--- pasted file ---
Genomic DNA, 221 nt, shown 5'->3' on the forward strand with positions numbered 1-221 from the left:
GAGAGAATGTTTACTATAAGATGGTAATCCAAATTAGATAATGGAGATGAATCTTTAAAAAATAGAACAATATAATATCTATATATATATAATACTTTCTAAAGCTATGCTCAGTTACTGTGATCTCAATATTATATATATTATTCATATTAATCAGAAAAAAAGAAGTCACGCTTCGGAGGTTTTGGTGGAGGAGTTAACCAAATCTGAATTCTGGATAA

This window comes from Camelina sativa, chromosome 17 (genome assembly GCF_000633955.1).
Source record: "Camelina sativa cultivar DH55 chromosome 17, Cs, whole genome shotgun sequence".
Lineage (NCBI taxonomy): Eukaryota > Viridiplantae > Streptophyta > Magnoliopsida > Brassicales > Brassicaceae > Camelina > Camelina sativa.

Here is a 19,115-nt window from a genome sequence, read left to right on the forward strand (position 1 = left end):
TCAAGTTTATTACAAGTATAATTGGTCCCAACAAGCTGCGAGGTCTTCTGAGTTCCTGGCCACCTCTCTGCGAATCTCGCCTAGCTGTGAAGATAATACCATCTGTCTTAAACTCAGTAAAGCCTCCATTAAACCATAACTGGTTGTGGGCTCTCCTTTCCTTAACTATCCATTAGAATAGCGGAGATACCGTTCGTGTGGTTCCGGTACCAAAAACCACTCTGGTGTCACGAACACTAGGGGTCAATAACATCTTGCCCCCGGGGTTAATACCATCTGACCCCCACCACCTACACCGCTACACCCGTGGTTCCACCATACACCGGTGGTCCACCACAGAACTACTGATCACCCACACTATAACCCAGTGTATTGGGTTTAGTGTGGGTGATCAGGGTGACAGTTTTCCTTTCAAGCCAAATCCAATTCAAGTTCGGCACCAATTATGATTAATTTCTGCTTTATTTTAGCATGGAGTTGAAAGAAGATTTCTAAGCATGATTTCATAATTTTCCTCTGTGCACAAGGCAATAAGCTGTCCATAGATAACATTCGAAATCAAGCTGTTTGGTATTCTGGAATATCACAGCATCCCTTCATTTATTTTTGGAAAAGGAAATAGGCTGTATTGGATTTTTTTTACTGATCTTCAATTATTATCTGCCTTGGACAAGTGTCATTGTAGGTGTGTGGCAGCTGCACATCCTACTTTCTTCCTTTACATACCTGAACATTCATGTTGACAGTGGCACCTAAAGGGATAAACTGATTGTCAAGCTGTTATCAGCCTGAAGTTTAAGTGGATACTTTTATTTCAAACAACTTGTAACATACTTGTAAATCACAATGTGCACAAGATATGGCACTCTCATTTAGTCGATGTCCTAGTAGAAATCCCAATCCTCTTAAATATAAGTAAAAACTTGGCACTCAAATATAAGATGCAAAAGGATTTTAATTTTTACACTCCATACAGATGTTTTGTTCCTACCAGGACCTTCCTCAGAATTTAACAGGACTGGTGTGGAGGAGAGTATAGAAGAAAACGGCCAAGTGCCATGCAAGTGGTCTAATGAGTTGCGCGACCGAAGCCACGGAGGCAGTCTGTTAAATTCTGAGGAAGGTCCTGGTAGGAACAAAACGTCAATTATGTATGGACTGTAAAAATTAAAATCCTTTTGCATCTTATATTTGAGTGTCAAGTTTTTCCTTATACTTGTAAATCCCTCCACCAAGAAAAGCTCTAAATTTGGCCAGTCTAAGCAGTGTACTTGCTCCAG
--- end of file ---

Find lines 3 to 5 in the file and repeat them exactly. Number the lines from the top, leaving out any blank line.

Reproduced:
This window comes from Camelina sativa, chromosome 17 (genome assembly GCF_000633955.1).
Source record: "Camelina sativa cultivar DH55 chromosome 17, Cs, whole genome shotgun sequence".
Lineage (NCBI taxonomy): Eukaryota > Viridiplantae > Streptophyta > Magnoliopsida > Brassicales > Brassicaceae > Camelina > Camelina sativa.